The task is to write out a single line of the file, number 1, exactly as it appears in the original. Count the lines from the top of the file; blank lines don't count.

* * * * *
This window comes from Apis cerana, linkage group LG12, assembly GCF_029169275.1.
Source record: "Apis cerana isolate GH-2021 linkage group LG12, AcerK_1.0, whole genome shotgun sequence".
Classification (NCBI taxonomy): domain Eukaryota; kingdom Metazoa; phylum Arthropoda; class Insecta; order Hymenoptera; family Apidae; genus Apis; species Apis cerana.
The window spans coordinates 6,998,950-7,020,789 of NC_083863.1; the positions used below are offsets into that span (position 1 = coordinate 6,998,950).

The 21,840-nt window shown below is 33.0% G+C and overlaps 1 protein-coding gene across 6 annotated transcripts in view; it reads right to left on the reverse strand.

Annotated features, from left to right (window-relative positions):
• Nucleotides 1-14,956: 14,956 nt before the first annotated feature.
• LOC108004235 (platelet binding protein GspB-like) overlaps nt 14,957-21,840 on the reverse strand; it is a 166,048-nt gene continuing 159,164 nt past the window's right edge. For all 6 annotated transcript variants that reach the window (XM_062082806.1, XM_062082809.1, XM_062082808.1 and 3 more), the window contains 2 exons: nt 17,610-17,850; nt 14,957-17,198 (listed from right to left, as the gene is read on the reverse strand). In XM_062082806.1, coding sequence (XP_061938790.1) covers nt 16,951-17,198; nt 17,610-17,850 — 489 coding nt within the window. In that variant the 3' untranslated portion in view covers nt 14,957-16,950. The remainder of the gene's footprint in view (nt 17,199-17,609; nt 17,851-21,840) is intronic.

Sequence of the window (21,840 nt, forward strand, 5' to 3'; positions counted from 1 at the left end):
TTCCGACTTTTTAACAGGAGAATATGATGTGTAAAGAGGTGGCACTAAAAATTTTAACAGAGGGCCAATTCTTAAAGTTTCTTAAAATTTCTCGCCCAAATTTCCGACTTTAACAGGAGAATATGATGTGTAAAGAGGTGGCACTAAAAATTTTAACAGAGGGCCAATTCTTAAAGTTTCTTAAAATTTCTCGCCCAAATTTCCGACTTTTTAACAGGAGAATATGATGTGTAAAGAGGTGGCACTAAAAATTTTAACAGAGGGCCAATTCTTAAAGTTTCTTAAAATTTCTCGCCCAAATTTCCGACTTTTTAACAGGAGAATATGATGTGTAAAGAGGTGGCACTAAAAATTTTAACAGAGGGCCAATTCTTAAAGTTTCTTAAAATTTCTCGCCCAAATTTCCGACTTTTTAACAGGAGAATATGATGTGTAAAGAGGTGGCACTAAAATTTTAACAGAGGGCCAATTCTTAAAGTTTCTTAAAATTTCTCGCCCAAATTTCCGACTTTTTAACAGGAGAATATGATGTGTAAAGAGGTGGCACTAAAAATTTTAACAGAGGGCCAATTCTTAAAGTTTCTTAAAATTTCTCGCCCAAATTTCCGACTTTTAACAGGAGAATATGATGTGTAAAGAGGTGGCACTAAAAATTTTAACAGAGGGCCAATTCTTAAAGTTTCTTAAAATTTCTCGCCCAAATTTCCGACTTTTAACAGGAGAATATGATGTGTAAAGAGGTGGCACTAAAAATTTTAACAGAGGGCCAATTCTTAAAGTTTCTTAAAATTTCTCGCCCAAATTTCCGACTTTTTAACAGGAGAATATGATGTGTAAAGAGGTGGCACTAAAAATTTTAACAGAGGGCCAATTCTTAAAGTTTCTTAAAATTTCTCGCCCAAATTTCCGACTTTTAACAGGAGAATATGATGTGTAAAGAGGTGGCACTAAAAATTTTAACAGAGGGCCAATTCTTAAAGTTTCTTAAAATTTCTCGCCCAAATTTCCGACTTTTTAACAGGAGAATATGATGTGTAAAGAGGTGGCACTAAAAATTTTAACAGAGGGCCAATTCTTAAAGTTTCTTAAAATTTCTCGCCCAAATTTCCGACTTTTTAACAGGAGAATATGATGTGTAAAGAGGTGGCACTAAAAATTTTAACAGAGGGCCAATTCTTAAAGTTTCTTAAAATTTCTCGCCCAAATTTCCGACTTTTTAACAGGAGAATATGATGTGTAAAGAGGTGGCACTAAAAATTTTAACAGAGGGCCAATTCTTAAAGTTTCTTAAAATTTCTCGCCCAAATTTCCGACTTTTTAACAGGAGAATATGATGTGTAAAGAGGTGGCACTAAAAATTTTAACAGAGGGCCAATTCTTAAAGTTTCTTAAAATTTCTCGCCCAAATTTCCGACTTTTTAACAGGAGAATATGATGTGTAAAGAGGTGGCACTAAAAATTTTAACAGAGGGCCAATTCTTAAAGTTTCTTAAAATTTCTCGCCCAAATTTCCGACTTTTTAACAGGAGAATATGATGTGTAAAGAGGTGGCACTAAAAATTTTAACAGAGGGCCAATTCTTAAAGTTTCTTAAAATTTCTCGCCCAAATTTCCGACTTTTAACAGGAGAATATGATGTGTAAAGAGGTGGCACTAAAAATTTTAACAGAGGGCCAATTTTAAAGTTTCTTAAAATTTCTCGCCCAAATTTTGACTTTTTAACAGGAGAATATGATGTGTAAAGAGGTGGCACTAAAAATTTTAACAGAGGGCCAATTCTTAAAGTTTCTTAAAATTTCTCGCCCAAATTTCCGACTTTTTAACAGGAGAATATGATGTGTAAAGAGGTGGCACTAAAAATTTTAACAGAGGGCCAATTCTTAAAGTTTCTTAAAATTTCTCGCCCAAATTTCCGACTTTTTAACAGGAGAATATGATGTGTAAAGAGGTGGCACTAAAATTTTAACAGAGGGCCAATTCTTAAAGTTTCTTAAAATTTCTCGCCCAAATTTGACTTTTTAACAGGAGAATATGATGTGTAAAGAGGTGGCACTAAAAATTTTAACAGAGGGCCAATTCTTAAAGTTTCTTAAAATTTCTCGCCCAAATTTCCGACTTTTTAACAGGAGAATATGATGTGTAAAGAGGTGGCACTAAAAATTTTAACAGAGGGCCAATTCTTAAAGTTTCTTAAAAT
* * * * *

This window comes from Apis cerana, linkage group LG12, assembly GCF_029169275.1.